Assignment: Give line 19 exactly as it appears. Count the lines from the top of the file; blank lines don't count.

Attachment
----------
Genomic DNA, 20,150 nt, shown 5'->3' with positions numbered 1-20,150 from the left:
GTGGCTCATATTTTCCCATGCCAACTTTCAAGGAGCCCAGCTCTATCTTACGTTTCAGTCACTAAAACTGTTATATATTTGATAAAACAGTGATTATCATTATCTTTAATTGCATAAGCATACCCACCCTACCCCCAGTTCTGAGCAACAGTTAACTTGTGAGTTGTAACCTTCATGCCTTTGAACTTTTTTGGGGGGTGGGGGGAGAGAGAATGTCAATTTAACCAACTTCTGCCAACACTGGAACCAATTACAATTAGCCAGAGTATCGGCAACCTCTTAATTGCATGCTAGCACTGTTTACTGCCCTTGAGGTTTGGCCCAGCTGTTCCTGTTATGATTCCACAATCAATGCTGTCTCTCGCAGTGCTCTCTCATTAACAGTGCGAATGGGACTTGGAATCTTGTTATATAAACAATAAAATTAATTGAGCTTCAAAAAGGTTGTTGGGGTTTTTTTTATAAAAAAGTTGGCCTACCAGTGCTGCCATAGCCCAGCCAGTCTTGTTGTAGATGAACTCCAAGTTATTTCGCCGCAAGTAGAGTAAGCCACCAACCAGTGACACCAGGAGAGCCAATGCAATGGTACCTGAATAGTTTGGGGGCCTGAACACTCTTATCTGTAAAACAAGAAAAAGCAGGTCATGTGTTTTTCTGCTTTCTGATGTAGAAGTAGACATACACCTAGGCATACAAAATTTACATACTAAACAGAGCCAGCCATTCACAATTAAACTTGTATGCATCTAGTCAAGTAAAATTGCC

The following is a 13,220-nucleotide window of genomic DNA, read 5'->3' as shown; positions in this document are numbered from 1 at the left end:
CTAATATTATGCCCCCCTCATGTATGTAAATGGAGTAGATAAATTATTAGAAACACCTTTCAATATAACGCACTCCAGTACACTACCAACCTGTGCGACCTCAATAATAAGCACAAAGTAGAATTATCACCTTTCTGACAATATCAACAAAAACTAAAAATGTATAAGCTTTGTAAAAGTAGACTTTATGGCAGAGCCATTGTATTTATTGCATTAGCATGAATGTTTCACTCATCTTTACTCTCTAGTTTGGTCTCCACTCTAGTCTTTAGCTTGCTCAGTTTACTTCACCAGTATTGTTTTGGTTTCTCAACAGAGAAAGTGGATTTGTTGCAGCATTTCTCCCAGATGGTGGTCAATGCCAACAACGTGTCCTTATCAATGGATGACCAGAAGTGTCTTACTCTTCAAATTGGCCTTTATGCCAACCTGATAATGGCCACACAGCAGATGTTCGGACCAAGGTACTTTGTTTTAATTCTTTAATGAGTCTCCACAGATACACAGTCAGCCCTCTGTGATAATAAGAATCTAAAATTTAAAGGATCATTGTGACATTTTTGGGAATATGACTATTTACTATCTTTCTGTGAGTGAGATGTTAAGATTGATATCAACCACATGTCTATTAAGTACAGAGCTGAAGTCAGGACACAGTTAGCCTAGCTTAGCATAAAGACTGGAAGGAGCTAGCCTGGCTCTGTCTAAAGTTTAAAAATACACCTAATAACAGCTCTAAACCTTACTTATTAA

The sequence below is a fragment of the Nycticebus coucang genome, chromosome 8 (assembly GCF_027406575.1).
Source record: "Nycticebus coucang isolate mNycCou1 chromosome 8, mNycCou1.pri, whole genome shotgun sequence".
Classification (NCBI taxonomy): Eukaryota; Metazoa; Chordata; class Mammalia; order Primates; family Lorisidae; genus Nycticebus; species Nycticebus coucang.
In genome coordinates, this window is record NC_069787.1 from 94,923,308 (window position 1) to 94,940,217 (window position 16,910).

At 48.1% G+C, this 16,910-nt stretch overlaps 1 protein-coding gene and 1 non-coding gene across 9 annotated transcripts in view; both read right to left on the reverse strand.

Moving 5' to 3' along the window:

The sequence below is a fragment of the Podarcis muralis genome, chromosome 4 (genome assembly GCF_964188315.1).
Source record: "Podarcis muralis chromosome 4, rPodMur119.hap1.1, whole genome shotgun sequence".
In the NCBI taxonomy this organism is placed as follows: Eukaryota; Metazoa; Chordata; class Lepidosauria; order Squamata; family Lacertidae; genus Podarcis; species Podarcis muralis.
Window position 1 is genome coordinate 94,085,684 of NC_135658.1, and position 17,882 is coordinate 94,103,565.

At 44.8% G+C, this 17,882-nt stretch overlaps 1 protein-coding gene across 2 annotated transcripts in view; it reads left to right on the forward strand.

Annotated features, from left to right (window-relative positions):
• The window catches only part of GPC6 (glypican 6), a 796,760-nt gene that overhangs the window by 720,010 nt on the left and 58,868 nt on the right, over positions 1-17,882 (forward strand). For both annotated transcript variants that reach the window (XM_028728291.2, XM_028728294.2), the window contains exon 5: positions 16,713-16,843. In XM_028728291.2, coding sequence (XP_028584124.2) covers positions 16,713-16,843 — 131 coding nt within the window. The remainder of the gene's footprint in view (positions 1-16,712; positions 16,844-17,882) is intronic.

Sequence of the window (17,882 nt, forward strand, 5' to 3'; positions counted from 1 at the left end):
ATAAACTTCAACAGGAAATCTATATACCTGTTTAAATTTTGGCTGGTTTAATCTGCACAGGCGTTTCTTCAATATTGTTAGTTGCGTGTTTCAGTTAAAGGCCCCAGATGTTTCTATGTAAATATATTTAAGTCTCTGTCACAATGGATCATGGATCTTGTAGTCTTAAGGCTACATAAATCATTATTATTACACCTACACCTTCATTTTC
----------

ATAAACTTCAACAGGAAATCTATATACCTGTTTAAATTTTGGCTGGTTTAATCTGCACAGGCGTTTCTTCAATATTGTTAGTTGCGTGTTTCAGTTAAAGGCCCCAGATGTTTCTATGTAAATATATTTAAGTCTCTGTCACAATGGATCATGGATCTTGTAGTCTTAAGGCTACATAAATCATTATTATTACACCTACACCTTCATTTTC